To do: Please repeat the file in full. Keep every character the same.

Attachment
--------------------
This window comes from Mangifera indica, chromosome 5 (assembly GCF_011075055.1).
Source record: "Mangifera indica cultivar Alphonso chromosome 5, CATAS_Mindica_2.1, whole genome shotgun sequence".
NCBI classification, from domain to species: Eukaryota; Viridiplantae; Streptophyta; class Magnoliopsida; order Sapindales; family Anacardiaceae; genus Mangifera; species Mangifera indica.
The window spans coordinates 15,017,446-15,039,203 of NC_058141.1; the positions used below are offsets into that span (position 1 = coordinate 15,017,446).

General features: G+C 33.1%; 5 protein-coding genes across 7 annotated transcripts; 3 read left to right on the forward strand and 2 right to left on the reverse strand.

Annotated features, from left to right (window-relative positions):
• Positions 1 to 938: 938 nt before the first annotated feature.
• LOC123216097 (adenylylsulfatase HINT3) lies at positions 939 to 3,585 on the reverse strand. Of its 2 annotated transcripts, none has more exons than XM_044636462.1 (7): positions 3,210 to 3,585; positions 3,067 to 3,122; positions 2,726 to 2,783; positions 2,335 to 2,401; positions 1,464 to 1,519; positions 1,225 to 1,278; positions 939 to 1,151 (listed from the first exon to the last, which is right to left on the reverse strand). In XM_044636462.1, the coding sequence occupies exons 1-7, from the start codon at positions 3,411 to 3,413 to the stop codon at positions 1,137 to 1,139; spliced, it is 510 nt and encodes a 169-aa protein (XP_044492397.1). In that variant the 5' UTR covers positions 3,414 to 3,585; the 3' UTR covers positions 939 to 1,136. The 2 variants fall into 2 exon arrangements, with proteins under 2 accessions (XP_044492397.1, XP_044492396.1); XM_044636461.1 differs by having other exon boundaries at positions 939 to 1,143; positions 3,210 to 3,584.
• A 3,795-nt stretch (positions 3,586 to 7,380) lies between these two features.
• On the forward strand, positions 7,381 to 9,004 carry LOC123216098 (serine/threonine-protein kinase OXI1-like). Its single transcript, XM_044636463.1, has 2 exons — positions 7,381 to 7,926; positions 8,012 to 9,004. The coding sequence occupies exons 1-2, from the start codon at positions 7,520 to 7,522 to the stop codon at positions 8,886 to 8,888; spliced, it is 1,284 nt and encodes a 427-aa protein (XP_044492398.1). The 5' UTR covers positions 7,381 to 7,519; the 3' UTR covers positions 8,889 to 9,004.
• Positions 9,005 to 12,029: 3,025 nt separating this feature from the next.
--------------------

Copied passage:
This window comes from Mangifera indica, chromosome 5 (assembly GCF_011075055.1).
Source record: "Mangifera indica cultivar Alphonso chromosome 5, CATAS_Mindica_2.1, whole genome shotgun sequence".
NCBI classification, from domain to species: Eukaryota; Viridiplantae; Streptophyta; class Magnoliopsida; order Sapindales; family Anacardiaceae; genus Mangifera; species Mangifera indica.
The window spans coordinates 15,017,446-15,039,203 of NC_058141.1; the positions used below are offsets into that span (position 1 = coordinate 15,017,446).

General features: G+C 33.1%; 5 protein-coding genes across 7 annotated transcripts; 3 read left to right on the forward strand and 2 right to left on the reverse strand.

Annotated features, from left to right (window-relative positions):
• Positions 1 to 938: 938 nt before the first annotated feature.
• LOC123216097 (adenylylsulfatase HINT3) lies at positions 939 to 3,585 on the reverse strand. Of its 2 annotated transcripts, none has more exons than XM_044636462.1 (7): positions 3,210 to 3,585; positions 3,067 to 3,122; positions 2,726 to 2,783; positions 2,335 to 2,401; positions 1,464 to 1,519; positions 1,225 to 1,278; positions 939 to 1,151 (listed from the first exon to the last, which is right to left on the reverse strand). In XM_044636462.1, the coding sequence occupies exons 1-7, from the start codon at positions 3,411 to 3,413 to the stop codon at positions 1,137 to 1,139; spliced, it is 510 nt and encodes a 169-aa protein (XP_044492397.1). In that variant the 5' UTR covers positions 3,414 to 3,585; the 3' UTR covers positions 939 to 1,136. The 2 variants fall into 2 exon arrangements, with proteins under 2 accessions (XP_044492397.1, XP_044492396.1); XM_044636461.1 differs by having other exon boundaries at positions 939 to 1,143; positions 3,210 to 3,584.
• A 3,795-nt stretch (positions 3,586 to 7,380) lies between these two features.
• On the forward strand, positions 7,381 to 9,004 carry LOC123216098 (serine/threonine-protein kinase OXI1-like). Its single transcript, XM_044636463.1, has 2 exons — positions 7,381 to 7,926; positions 8,012 to 9,004. The coding sequence occupies exons 1-2, from the start codon at positions 7,520 to 7,522 to the stop codon at positions 8,886 to 8,888; spliced, it is 1,284 nt and encodes a 427-aa protein (XP_044492398.1). The 5' UTR covers positions 7,381 to 7,519; the 3' UTR covers positions 8,889 to 9,004.
• Positions 9,005 to 12,029: 3,025 nt separating this feature from the next.